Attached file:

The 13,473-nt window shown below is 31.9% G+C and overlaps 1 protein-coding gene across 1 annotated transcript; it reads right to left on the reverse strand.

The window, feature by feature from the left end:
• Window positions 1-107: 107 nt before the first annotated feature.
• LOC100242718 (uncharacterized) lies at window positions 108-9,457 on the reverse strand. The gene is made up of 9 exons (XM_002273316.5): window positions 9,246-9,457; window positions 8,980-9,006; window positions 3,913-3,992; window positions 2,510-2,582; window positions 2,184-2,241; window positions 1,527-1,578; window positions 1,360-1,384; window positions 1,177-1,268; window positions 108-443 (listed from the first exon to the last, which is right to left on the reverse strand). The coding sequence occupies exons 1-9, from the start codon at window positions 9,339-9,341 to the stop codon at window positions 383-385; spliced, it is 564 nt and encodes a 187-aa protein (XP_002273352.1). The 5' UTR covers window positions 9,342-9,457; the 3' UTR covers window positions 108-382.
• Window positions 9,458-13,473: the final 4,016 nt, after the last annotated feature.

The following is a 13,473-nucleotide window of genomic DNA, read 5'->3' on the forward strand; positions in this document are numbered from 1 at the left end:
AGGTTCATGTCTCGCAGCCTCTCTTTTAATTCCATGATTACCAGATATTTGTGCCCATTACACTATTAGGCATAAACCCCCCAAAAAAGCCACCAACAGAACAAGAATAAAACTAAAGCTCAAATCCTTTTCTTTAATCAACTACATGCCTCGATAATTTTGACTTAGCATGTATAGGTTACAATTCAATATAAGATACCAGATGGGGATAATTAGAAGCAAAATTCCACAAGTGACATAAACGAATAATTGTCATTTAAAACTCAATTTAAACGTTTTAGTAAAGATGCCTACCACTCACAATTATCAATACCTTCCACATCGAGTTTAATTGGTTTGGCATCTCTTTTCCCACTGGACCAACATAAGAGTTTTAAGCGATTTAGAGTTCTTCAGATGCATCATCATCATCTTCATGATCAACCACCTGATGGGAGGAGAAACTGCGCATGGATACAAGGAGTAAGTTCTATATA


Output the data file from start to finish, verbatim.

The 13,473-nt window shown below is 31.9% G+C and overlaps 1 protein-coding gene across 1 annotated transcript; it reads right to left on the reverse strand.

The window, feature by feature from the left end:
• Window positions 1-107: 107 nt before the first annotated feature.
• LOC100242718 (uncharacterized) lies at window positions 108-9,457 on the reverse strand. The gene is made up of 9 exons (XM_002273316.5): window positions 9,246-9,457; window positions 8,980-9,006; window positions 3,913-3,992; window positions 2,510-2,582; window positions 2,184-2,241; window positions 1,527-1,578; window positions 1,360-1,384; window positions 1,177-1,268; window positions 108-443 (listed from the first exon to the last, which is right to left on the reverse strand). The coding sequence occupies exons 1-9, from the start codon at window positions 9,339-9,341 to the stop codon at window positions 383-385; spliced, it is 564 nt and encodes a 187-aa protein (XP_002273352.1). The 5' UTR covers window positions 9,342-9,457; the 3' UTR covers window positions 108-382.
• Window positions 9,458-13,473: the final 4,016 nt, after the last annotated feature.

The following is a 13,473-nucleotide window of genomic DNA, read 5'->3' on the forward strand; positions in this document are numbered from 1 at the left end:
AGGTTCATGTCTCGCAGCCTCTCTTTTAATTCCATGATTACCAGATATTTGTGCCCATTACACTATTAGGCATAAACCCCCCAAAAAAGCCACCAACAGAACAAGAATAAAACTAAAGCTCAAATCCTTTTCTTTAATCAACTACATGCCTCGATAATTTTGACTTAGCATGTATAGGTTACAATTCAATATAAGATACCAGATGGGGATAATTAGAAGCAAAATTCCACAAGTGACATAAACGAATAATTGTCATTTAAAACTCAATTTAAACGTTTTAGTAAAGATGCCTACCACTCACAATTATCAATACCTTCCACATCGAGTTTAATTGGTTTGGCATCTCTTTTCCCACTGGACCAACATAAGAGTTTTAAGCGATTTAGAGTTCTTCAGATGCATCATCATCATCTTCATGATCAACCACCTGATGGGAGGAGAAACTGCGCATGGATACAAGGAGTAAGTTCTATATA